BuzzFeed is Your Non-judgmental Older Sister

In November, BuzzFeed unveiled its BuzzFeed media brands division which is made up of Tasty(food), Nifty (DIY), Bring Me (travel) and Goodful (wellness). This week they have added another millennial focused sub-brand to their roster, As/Is.

As/Is is a positioned to be a non-judgy beauty and style publisher, featuring “content that empowers women rather than tells them who they should be.” 

The timing around the launch couldn’t be any better amid the spotlight of the #MeToo and #TimesUp movements.

“We want to change what the industry looks like and looks at,” says Augusta Falletta, supervising producer for As/Is. “We want people to see themselves in this content and accept themselves in a way that hasn’t been done in the past. If you are a woman who grew up reading antiquated magazines you probably have some thing you need to unpack.”


Why it’s too hot to hold, too much to handle:

BuzzFeed’s ultimate goal is to compete with Facebook and Google for ad dollars. Currently, their biggest revenue driver is the Tasty sub-brand which has attracted over 1.4 million unique visitors in January alone. Tasty has evolved from short videos to products now available at Walmart. BuzzFeed is hoping that in the future, As/Is will lead to a line of beauty products.

New: Facebook “Instant Articles”

Facebook came one step closer on Wednesday to changing the way we read the news. The new “Instant Articles” initiative launched this week lets publishers post stories and video directly to News Feed — further defeating the need for real “homepage” experiences. The articles will exist within Facebook’s walls, similar to an uploaded status. Instant Articles will let shared stories load more than 10 times faster than standard mobile web articles and will include content from 9 select publishers such as the New York Times, BuzzFeed and National Geographic, using what the platform says are its interactive tools that will bring stories “to life in new ways.”

Readers of the “Instant Articles” can zoom in and tilt photos. And video will play automatically as readers scroll. Publishers will also have access to Facebook software for interactive maps and audio captions, while allowing for trackable data and traffic through comScore and other analytics tools.


Why it’s hot:

The move underscores an imminent change in the present situation, in which Facebook users have to wait for a link posted on the publishers’ original site and shared on Facebook. The change, Facebook claims, will make article access ten-fold faster for Facebook users.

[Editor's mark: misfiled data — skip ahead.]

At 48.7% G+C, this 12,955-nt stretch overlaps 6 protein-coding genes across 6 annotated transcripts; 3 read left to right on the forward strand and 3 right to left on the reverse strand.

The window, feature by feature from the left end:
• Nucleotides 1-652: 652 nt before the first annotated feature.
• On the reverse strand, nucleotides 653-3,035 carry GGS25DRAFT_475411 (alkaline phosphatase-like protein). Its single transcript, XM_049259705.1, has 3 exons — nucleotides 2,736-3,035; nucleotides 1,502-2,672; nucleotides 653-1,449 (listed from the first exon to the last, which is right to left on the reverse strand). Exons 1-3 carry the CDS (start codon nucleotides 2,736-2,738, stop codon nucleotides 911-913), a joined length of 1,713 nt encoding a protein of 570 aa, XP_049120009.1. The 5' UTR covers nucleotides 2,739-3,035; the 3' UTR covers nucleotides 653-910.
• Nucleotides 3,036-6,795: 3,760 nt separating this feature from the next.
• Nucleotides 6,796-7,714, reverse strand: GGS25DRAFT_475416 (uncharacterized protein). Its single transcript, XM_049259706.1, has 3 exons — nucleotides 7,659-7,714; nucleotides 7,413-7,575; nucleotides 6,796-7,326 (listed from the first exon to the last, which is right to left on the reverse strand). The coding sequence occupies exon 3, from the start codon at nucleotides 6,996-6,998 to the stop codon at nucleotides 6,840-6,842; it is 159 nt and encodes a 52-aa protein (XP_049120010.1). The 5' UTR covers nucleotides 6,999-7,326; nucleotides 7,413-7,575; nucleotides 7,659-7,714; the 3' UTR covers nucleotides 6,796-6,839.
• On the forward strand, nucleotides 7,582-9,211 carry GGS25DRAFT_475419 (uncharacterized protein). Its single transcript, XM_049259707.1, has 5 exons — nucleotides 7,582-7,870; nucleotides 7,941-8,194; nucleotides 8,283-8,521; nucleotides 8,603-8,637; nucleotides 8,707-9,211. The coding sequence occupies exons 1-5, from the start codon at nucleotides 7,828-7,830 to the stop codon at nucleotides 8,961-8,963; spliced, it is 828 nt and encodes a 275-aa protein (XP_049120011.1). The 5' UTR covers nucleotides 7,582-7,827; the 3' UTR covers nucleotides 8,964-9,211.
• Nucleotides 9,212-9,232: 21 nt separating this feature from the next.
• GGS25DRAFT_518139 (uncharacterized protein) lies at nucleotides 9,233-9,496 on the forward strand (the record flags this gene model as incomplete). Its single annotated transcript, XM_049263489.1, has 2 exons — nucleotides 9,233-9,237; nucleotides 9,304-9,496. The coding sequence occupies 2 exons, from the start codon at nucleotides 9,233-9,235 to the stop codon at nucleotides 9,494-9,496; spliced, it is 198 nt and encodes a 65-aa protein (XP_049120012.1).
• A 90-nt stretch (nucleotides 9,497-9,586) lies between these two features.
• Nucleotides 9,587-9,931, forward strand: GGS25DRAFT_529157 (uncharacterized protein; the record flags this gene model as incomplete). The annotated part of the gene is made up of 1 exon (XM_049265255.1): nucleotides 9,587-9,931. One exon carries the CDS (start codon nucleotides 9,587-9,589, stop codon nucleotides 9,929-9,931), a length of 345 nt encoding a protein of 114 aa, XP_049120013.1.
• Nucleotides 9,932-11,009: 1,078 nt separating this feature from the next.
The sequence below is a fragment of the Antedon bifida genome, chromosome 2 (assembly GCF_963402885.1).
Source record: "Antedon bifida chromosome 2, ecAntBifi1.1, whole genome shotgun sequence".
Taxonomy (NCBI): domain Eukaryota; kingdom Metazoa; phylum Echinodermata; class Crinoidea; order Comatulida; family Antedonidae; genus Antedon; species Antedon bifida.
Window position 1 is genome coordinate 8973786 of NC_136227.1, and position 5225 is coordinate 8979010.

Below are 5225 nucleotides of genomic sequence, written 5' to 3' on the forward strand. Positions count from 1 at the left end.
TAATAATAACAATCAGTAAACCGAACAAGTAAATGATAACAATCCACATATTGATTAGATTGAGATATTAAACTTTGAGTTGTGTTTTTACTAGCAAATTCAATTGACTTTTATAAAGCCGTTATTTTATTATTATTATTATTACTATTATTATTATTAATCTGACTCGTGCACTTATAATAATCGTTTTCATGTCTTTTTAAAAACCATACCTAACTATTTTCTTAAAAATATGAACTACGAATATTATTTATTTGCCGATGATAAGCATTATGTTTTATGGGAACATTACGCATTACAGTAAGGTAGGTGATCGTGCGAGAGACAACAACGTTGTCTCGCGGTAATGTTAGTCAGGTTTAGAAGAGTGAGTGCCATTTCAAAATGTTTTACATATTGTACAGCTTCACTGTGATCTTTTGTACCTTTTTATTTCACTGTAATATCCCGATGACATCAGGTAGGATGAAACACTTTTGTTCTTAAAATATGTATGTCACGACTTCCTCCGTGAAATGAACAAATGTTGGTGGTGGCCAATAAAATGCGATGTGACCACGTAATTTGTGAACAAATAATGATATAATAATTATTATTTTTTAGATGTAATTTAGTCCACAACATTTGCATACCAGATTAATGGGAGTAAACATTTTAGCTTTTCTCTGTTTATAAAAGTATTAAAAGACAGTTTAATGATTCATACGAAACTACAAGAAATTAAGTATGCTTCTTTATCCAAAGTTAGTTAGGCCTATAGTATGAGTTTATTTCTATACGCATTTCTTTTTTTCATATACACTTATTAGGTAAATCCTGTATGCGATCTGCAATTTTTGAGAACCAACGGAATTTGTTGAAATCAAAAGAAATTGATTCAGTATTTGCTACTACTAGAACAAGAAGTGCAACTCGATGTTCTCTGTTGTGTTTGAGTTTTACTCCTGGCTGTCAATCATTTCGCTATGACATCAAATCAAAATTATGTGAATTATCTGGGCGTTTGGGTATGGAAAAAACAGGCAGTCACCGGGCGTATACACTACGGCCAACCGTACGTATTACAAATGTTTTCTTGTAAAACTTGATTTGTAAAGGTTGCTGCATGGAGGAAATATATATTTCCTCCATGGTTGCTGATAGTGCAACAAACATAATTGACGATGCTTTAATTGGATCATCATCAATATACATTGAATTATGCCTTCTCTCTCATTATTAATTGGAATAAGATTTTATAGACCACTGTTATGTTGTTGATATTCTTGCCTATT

Facebook is the most dominant social media referral engine, boosting publishers’ traffic to individual stories while lessening the importance of their own branded front pages. (A survey by the Pew Research Center found that 30% of people in the U.S. already get their news primarily from Facebook.) The new agreement represents the publishers’ willingness to further deepen their ties in pursuit of more revenue worldwide.


Time Inc. Tries to Join Millennial Culture with The Snug

Time Inc. is re-imagining the way we curate and deliver content for this highly coveted audience” of millennials, says Evelyn Webster, exec VP of Time Inc.

content + digital + DIY = a hopeful recipe for success for engaging millennials

Many say 2015 is the year of content marketing, and at a time when the media industry is undergoing such a transformation in the way content is distributed, Time Inc. realized it was time to make a change. It’s time to focus on digital.

As part of Time Inc.’s new strategy to publish digital-only sites that aggregate content from across the web, The Snug is a new website that pulls in DIY content from a variety of sources, in an effort to resonate with millennials.

The Snug.

Per Ad Age, here is how it works:

Snug staff repackage articles from other Time Inc. titles to better appeal to young readers. There is, for example, a post on The Snug that includes several pictures of Lauren Conrad‘s home. The Snug headline is “go inside lauren conrad’s apartment (without getting arrested)” — all lower case. The pictures are from an InStyle slideshow that carried the headline “Inside Lauren Conrad’s Beverly Hills Penthouse.”